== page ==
Capt. Vinny slings the case net over one shoulder as he looks for bait on the flats.

The summer season is drifting away and the tourists are gathering for their yearly migration south to the Florida Keys for winter. For charter boat captains this can mean only one thing: It’s time to drag the live wells out of the shed and start getting ready for another live bait season. As much as I look forward to pitching live pilchards to tunas, I am not crazy about all the extra work involved to make it happen. I guess if it were easy it wouldn’t be a challenge.

There are some things you can do and some you must do to make live baiting a success. The three most common means of obtaining live bait are with a cast net, a “Sabiki Rig” or a fist full of cash. If you choose to do it yourself, you are going to need a lot of stuff.

The Sabiki rig is a chain of very small hooks, each with a piece of synthetic fish skin. It is weighted and cast near bouys and structures to catch small baitfish such as herring and small jacks. This method is very effective for catching “hook baits” or baits that will actually be put on the hook instead of used for live chum. Generally they are a little larger. It is always a good idea to keep a dehooker to remove the bait from the hook without touching it. This adds to the baits longevity and liveliness. Make sure you keep cast nets and sabiki rigs on opposite ends of the boat. Getting a sabiki tangled in a cast net would be a basket weaver’s nightmare.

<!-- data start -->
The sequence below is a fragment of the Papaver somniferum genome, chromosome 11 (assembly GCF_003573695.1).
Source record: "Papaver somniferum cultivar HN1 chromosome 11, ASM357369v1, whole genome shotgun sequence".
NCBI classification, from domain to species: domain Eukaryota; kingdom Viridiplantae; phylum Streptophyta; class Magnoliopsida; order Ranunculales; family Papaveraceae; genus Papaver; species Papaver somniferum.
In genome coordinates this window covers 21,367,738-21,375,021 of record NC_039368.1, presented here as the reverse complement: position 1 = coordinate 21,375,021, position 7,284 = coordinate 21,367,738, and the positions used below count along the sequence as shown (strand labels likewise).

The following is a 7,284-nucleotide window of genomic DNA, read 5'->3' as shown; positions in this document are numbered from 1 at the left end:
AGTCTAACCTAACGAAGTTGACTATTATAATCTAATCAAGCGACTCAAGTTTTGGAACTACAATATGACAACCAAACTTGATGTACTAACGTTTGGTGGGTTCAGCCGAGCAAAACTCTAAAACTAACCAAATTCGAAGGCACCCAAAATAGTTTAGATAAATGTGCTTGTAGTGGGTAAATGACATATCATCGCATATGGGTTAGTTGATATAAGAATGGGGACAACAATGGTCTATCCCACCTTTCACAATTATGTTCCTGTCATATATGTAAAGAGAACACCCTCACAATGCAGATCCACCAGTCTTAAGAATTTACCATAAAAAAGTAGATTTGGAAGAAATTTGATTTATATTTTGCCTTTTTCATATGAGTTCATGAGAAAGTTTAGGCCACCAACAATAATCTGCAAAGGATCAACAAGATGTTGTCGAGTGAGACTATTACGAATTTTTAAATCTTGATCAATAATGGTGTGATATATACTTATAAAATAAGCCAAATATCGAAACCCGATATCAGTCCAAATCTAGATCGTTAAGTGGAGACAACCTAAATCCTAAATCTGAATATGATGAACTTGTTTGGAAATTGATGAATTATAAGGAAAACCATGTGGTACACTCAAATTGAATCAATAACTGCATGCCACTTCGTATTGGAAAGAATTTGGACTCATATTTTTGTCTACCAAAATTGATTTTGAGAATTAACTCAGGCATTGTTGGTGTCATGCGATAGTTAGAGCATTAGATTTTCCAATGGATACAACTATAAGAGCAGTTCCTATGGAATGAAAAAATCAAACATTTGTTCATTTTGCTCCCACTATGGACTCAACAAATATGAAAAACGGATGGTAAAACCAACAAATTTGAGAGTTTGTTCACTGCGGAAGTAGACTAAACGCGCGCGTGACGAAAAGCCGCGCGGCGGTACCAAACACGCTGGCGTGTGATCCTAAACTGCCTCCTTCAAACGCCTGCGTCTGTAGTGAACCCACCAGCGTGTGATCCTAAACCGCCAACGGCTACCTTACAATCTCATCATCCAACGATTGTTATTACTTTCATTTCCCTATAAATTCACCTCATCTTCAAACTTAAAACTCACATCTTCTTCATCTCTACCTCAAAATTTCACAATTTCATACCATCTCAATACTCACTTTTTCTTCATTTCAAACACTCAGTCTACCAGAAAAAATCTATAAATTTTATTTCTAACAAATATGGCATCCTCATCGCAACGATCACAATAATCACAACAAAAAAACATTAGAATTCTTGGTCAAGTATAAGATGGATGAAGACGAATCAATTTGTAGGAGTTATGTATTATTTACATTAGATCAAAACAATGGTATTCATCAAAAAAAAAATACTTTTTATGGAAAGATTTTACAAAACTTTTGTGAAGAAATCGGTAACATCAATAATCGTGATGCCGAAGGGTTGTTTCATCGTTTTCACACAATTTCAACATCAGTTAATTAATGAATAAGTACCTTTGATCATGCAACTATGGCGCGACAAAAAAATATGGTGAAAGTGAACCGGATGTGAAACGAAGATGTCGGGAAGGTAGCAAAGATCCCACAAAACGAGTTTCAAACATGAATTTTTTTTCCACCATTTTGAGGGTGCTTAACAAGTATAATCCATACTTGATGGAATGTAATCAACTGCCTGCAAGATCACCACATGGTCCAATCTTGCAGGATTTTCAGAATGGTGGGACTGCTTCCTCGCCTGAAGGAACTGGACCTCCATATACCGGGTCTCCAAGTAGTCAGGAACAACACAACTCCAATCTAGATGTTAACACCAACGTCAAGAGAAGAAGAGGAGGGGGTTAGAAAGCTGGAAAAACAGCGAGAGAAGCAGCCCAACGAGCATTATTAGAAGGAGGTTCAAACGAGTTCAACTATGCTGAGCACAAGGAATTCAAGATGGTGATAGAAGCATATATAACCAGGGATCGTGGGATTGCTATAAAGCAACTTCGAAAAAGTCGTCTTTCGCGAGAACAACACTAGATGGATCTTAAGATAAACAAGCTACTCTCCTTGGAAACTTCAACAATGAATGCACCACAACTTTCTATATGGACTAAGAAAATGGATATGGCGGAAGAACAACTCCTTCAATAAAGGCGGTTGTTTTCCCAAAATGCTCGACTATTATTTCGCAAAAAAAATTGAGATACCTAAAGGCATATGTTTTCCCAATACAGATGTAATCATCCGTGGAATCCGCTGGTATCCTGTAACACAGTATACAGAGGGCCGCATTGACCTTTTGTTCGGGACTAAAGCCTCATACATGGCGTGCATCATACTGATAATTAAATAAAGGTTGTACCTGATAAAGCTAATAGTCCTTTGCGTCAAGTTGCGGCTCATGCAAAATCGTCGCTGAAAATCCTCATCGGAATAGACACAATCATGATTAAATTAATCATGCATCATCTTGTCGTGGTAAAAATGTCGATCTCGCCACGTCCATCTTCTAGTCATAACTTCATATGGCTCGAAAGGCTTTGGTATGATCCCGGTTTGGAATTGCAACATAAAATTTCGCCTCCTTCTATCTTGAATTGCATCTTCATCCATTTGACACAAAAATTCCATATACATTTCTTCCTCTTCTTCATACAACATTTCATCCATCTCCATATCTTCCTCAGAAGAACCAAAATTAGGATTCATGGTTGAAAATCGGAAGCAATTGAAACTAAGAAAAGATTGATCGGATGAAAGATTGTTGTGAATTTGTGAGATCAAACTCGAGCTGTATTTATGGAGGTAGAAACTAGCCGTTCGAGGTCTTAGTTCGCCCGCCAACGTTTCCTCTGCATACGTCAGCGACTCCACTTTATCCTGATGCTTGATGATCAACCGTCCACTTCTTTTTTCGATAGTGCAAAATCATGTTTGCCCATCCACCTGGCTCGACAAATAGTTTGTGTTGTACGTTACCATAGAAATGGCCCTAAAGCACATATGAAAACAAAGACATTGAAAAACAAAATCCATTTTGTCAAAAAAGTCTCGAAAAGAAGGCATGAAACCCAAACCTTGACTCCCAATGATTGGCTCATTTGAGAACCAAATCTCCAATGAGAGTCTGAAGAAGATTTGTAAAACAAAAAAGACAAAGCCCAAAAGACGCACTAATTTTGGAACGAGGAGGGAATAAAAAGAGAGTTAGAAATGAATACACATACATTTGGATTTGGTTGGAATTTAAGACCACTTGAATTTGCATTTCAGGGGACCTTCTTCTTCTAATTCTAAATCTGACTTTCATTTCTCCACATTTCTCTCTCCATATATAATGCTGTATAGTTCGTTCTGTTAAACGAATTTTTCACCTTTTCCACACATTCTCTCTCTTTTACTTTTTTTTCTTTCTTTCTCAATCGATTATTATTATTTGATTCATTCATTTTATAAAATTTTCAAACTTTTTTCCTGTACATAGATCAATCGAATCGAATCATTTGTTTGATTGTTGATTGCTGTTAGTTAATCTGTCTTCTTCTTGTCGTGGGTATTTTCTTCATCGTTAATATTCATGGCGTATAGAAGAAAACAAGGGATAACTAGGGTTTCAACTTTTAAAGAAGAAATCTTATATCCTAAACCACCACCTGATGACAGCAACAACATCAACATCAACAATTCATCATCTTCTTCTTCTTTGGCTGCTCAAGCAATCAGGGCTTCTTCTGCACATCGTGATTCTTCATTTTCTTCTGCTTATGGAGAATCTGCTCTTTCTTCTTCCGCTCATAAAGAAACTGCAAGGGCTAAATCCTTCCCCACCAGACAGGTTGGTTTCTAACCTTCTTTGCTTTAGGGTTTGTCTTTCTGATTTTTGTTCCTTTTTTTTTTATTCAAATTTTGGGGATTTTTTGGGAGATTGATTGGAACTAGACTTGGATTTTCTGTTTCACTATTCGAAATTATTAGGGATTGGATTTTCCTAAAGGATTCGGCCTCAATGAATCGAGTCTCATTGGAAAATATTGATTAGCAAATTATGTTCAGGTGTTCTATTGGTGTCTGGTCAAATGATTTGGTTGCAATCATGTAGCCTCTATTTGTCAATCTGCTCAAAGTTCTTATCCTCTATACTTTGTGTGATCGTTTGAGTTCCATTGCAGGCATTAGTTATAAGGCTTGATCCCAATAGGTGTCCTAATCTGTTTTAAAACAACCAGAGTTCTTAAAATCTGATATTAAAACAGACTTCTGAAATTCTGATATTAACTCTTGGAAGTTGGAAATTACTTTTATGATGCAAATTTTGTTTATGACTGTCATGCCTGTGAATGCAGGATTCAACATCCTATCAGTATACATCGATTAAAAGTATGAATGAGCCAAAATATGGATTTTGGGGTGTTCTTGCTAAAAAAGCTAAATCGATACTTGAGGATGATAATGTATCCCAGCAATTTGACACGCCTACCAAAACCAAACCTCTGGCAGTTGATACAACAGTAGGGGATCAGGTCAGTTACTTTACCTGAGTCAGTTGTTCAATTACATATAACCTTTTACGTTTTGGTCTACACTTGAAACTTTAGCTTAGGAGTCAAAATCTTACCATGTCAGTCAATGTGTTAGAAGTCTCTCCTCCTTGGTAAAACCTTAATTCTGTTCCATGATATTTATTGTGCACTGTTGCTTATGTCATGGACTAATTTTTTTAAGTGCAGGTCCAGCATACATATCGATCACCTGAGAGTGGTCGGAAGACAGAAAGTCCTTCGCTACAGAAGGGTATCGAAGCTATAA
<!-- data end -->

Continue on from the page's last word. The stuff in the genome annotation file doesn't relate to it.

The third method is to purchase your bait from a bait boat, an expensive and sketchy move because anglers are now at the bait man’s mercy. If he has promised it to someone or doesn’t have it, you are out of luck. I have seen a dozen goggle eyes sell for more than $150 on the morning of a tournament. One barracuda can chew a large hole in your wallet at that rate.

Now that we have some bait where do we put them? The live well is a signature contraption, which is nearly an art form to many of us. Everyone has a favorite setup and of course the other guy’s well is junk. The one thing we will all agree on is FLOW. You need lots of water. I can’t stress that enough. This is one area where size really does matter. Big pumps and big wells with big hoses and big everything. If you buy something for a live well, get the biggest one they make. Get it?

At bare minimum, anglers need a 50 gallon well, big enough to hold enough bait to last a half-day or so. An 1,100 gallon per hour pump should be enough and a two-inch overflow will exhaust the water pretty well. How you set it up is something only you can decide. Every boat and well is different and often the best method is trial and error. It can be frustrating.

You’ll need something to hold your bait in while you are at the dock. This requires a very large pen usually made from mesh and PVC pipe. They are cumbersome and awkward but until we develop a better system for keeping upwards of 2,000 very scared baitfish alive overnight without running pumps on the boat all night, you are going to need some zip ties and a hacksaw…

Why do we go through all of this aggravation to have live bait on our trips? That’s easy, because it works. Watching a sailfish eat live bait on the surface is something few get to see but will never forget. Tuna exploding behind the boat on the live chum is absolutely insane. Its what keeps us guides going.

If you are planning to charter a boat while you are in Key West and the captain has live bait for you, there was a lot of behind-the -scenes work that went into it. You can surely catch some good fish on dead bait, but the live ones are fool proof. If they won’t eat live bait then they just aren’t hungry. If you want to see it first hand, look me up. Otherwise, I hope to see you out there and good luck.

Vinny Argiro has been chartering in Key West since 1989. His number is 305-849-2367 and website is

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